Letter written by Jonathan Barnett for Common Grace's Season of Creation 2023 'Letters to our Future Children' series
To the future children of the I-Kiribati, Bunong, and Darug people,
I write to you during the Season of Creation, September 2023, which, in my tradition, invites us to celebrate the good world our Creator made, and repent of the ways we diminish that goodness.
I write following the hottest month in one hundred thousand years, and a culture gravitating away from creation and Creator towards the god of consumption.
I write to you out of gratitude for your people’s stewardship, and what they shared with my family and I.
I also write out of despair, contrition, and the quiet hope of a gentle whisper that says, “I am making everything new”.
In 2016, my friends, my future wife, and I sat in your maneabas as your Old Men welcomed us to your islands and opened botaki feasts featuring Creation’s bounty of fish, lobster, taro, and coconut.
Your communities shared the atolls’ stories through song and dance. They invited us to dance together, which we did with full bellies and deep laughs. What hospitality!
When we asked about the islands’ strange changes, some told of the sun getting hotter. Others said the ocean now comes where it doesn’t belong. We recorded interviews and footage to aid our efforts to convince our people’s leaders of your people’s stories. I fear they weren’t enough, and wonder if the carbon footprint of our trip was justified.
I hope that, if you read this letter, you do so on those same islands.
In 2018, my family and I walked through your lush Cambodian rainforest. We marvelled at waterfalls, ate rainforest fruits, and had dinner cooked inside a freshly harvested bamboo tube. Your people’s mastery of the rainforest’s resources is astonishing.
Our hearts dropped each time we ascended from a valley, inevitably breaching a tree line to smell smoke, hear chainsaws, and see cashew crops and tree stumps. On nearby roads, huge log-bearing trucks lumbered towards Vietnam.
We later listened to Cambodian coordinators of mustard-seed-scale community reforestation efforts, and were encouraged by Aussies partnering with them.
I was raised on, raised by, your ngurra. My family all live here. Even though on paper a patch of it belongs to us, growing, playing, and learning with/on this country gave us Barnetts a taste of belonging to it - and we’ve only been here 30 years! Riding my bike through the mottled green and brown bush is my favourite activity. I try to remind myself that this is your land as I ride, although I often forget.
Tragically, that Cumberland Plain bush is endangered now, cleared for houses like mine. I hope we don’t raise already-huge dam walls, destroying more bush and sacred places, even as we chop down and concrete over the Yandhai/Dyarubbin floodplain below. My emails and phone calls to my representatives about this can seem futile, but I remind myself that they count.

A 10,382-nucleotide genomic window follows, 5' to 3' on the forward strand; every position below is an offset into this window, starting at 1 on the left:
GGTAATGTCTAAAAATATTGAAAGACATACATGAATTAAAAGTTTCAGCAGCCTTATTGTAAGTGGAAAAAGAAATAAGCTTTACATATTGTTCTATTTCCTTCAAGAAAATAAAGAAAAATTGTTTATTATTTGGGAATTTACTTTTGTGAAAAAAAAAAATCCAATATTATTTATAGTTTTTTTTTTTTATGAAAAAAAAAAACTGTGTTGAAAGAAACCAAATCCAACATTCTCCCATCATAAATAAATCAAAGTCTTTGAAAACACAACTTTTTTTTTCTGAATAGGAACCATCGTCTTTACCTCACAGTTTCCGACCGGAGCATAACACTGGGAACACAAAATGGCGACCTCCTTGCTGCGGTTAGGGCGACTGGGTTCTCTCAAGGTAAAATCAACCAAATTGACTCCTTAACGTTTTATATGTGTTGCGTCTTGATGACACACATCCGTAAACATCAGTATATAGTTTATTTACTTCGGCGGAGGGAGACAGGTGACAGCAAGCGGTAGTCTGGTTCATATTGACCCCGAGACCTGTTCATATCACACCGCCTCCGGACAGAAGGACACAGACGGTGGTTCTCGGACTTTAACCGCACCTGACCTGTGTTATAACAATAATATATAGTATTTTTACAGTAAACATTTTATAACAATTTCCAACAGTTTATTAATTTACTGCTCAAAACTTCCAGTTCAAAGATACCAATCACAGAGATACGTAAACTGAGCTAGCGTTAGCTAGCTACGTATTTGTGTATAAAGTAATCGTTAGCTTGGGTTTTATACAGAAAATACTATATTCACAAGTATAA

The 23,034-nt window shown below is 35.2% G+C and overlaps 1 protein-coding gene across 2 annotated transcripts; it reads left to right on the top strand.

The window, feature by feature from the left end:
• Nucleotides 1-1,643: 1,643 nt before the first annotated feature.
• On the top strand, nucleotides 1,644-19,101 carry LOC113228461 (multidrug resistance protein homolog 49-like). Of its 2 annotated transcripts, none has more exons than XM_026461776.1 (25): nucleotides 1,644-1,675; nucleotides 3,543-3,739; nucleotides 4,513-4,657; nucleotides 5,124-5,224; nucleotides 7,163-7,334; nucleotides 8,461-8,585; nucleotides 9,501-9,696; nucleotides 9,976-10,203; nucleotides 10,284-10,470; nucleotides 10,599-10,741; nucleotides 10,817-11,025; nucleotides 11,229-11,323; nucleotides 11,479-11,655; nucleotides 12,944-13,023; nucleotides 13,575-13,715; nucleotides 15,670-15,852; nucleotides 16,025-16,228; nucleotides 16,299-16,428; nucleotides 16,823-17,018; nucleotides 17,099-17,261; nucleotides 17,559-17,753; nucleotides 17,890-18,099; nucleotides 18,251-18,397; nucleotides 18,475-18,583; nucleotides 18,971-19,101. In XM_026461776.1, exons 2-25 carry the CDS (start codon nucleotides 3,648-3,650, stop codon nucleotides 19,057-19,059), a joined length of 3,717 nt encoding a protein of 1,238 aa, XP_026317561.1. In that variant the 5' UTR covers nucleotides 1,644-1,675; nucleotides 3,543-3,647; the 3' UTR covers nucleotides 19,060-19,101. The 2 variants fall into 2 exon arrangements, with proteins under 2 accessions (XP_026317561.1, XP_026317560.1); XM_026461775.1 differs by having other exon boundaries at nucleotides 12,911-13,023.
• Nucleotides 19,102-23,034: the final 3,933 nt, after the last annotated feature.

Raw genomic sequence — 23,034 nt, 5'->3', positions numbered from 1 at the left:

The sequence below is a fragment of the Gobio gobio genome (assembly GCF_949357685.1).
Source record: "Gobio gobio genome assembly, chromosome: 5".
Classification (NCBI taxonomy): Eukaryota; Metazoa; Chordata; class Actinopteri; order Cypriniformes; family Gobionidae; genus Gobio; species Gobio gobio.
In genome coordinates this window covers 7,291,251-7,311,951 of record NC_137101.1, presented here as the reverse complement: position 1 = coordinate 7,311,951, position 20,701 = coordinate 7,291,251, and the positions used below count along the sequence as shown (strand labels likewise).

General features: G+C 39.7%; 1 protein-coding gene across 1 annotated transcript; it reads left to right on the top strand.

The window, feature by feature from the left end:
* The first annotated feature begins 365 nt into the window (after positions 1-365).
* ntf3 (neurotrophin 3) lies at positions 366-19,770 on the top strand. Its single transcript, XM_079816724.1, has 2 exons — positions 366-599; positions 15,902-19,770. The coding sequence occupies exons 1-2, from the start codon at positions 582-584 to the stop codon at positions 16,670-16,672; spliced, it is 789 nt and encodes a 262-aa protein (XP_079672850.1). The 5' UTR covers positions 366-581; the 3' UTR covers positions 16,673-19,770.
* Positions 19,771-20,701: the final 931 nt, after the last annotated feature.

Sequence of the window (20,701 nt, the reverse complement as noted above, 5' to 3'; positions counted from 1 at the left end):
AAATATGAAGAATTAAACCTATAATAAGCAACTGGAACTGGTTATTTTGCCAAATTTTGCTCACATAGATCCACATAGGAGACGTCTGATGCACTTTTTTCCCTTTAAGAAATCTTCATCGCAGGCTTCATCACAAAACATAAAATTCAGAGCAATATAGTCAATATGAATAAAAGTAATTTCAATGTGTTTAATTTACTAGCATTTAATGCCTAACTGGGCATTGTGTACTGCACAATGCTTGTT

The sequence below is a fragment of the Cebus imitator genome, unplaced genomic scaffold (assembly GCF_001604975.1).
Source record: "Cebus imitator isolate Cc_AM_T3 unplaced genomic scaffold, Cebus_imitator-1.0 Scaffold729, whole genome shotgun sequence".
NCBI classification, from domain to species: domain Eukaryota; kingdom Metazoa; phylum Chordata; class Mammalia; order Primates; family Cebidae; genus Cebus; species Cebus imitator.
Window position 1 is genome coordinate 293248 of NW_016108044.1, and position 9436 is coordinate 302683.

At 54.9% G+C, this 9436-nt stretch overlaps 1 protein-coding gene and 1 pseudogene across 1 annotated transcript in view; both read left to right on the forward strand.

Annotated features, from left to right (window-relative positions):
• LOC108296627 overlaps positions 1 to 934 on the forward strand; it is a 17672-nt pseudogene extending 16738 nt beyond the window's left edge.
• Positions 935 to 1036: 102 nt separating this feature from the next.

Your people’s lands, waters and socio-ecosystems speak for themselves about justice and peace. If only we would listen. Thank you for stewarding them and sharing them so hospitably with my family! We tried to help protect them, faithfully I hope, if not successfully. I am sorry for the damage, which I fear cannot be undone by human hands, and my complicity. I ask for your forgiveness, and hope that our faithfulness, not our (lack of) success, defines us. I hope that you, too, can define yourselves not by whether you succeed in saving your traditions and sacred places, but by your faithfulness to them.
I commit myself to doing justice, and pray that it may roll on like the mighty Pacific tides, like the gushing Tonle Srepok tributaries in wet season, like the steady Yandhai. Despite the loss, I choose to believe that you will yet see them flow in their full glory again… even if that takes nothing short of resurrection.
Yours in action and prayer for justice and peace,
Jono is Sarita’s husband, neighbour to the Lalor Park community in western Sydney, follower on the Way with Crossway - Oak City Church in Blacktown, and lawyer with Horizons Family Law Centre, a charitable expression of Christian faith helping families in crisis remake themselves.
We invite you to engage further this week by reflecting on, or taking photos of a special place of connection you experience in God’s creation. As Jono has expressed and shown through the photographs shared with his letter, these places of connection with others and in God’s beautiful, precious, and diverse creation are so important for grounding us in our call to care for, protect, and steward God’s good creation (Genesis 2:15).
Commit these places to God in prayer today, with thanks and prayers for justice and peace to flow in these lands for the flourishing of all.
If you are a budding photographer you may also be keen to submit a nature photograph in this year's Nature Conservancy Global Photography Contest, taking submissions from 30 Aug - 29 September. This annual photography exhibition aims to help give voice to nature and make protecting and restoring it a priority.